This cross-disciplinary study examines the way national culture affects consumption patterns of life insurance across countries. Life insurance is a service that is abstract, complex, and focused on unsure future benefits. Because of the uncertainty and ambiguity inherent in the life insurance product, consumers are more likely to respond according to their cultural prescriptions. Our research hypotheses are tested empirically using Hofstede's cultural dimensions, and data from 1976–2001 across 41 countries. The findings show that individualism indeed has a significant, positive effect on life insurance consumption, whereas power distance and masculinity/femininity have significant, negative effects. The results are robust, even after controlling for economic, institutional and demographic determinants.
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Several concerns have been raised regarding the Hofstede dimensions: (1) that his empirical work is based on a single, multinational corporation; (2) that the dimensions are too broad, and some other important value dimensions have not been included; and (3) that his cultural scores based on his empirical work in 1967–1973 may be dated. Despite these criticisms, Hofstede's dimensions are still the most widely used cultural indices in the international business literature.
The initial dimensions of Hofstede are derived from his empirical work that took place in 1967–73. As reviewed in Leung et al. (2005), there have been novel dimensions. For instance, Schwartz (1994) has identified seven cultural-level dimensions of values. Leung et al. (2002) create a social axiom survey based on items culled from the psychological literature as well as from qualitative research conducted in Hong Kong and Venezuela. Alternatively, House et al. (2004) conduct a GLOBE project that adopts a theory-based approach. Despite the use of different items to identify cultural dimensions, House et al.'s results are consistent with previous findings, and most of the cultural dimensions identified are related conceptually and correlated empirically with Hofstede's dimensions, suggesting that the Hofstede dimensions are quite robust (Leung et al., 2005: 366).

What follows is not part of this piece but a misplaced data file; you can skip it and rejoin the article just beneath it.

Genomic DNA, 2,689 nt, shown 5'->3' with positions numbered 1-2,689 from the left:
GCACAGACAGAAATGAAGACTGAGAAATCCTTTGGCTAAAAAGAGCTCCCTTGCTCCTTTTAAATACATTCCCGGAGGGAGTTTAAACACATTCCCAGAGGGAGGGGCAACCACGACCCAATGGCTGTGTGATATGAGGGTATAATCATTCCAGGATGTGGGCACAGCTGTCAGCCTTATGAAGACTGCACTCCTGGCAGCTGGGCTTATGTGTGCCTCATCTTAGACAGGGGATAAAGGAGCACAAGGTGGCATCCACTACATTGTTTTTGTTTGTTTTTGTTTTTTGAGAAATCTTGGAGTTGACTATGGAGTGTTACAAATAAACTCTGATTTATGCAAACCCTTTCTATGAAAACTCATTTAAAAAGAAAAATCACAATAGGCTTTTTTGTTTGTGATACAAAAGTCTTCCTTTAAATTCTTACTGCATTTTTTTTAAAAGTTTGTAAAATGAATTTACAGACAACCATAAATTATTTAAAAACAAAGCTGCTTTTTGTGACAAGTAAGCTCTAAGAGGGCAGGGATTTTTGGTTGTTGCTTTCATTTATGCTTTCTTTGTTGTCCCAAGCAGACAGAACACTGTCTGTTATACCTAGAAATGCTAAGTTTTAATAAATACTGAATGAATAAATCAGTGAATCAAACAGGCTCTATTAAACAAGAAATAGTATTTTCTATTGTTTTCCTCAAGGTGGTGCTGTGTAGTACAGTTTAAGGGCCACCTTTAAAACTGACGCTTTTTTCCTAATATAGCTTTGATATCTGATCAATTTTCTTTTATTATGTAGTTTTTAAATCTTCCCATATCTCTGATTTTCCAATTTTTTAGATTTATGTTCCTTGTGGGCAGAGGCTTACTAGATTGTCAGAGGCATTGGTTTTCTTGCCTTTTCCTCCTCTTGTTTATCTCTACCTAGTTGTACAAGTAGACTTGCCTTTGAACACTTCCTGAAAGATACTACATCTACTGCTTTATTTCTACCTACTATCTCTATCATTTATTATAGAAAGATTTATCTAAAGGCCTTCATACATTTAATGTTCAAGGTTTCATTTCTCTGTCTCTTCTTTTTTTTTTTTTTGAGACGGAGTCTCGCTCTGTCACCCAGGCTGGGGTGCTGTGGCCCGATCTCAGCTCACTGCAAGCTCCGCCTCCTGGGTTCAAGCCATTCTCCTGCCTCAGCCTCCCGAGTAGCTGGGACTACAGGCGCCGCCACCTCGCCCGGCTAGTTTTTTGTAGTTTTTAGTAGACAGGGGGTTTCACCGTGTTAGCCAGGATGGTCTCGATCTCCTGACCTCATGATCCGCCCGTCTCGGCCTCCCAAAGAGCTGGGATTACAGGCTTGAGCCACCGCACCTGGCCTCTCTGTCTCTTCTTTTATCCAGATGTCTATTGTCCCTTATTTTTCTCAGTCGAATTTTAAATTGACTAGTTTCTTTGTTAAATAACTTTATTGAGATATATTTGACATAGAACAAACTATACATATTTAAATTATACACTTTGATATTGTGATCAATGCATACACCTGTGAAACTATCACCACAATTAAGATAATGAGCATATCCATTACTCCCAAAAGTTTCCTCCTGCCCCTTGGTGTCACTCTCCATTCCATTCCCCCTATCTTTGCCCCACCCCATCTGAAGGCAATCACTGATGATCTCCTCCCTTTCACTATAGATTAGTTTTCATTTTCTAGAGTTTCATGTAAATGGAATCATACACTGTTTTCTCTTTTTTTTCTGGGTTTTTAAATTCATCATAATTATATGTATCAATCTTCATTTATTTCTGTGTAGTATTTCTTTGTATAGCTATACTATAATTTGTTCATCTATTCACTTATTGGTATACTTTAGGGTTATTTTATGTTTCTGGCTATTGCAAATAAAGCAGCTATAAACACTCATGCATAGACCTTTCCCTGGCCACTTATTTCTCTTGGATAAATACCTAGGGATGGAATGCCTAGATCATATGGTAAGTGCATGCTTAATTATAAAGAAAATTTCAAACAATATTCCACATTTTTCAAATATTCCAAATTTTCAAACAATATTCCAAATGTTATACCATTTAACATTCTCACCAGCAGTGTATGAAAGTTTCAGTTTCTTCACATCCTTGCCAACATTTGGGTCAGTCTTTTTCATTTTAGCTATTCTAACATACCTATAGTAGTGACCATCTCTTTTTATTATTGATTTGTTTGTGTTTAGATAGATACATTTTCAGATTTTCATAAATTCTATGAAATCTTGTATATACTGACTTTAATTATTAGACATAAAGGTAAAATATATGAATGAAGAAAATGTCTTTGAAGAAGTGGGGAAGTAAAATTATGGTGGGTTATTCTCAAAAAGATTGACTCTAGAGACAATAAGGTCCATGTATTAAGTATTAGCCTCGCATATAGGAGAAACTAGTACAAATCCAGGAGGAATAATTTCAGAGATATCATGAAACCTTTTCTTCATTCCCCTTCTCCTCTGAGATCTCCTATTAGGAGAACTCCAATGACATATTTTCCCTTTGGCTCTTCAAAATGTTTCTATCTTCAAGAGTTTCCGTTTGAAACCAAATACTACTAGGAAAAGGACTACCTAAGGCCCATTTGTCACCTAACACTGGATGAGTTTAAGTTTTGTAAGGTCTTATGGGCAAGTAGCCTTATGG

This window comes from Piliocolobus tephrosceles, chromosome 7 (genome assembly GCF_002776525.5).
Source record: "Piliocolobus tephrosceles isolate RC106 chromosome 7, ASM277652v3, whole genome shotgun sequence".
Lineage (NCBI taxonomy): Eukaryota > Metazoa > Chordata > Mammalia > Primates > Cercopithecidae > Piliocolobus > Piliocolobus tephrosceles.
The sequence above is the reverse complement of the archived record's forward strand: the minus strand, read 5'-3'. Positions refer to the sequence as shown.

In the 2001 update of his book, Hofstede proposes one more cultural dimension: long-term orientation. However, the data for this dimension are less complete than those for the four original dimensions. If we include this variable in our test, our sample of countries will be reduced from 41 to 18, and the number of observations in our sample will be reduced from 853 to 377. Therefore this cultural dimension is not included in this study.
However, a study using a large sample of countries is a rarity in international business research. Typically two to four countries are compared in cross-national studies (Samiee & Jeong, 1994). To alleviate this issue, Sivakumar and Nakata (2001) suggest an algorithm in choosing country combinations that would strengthen hypothesis testing.
Social security is not included in the current study, because previous studies indicate that the relationship between life insurance consumption and social security is insignificant (Beck & Webb, 2003; Outreville, 1996). Our conclusion will not be affected even if we include social security in our analysis.
These socialist countries are Bulgaria, China, Czech Republic, Hungary, Poland, Romania, Slovak Republic, and Vietnam. Most of these socialist countries started to transform into market economies in the 1990s. However, the initial conditions of their life insurance markets are still quite different from those of the non-socialist countries. These differences in initial conditions could be an important determinant for the development of the life insurance markets across countries. The authors thank the referee for bringing up this point.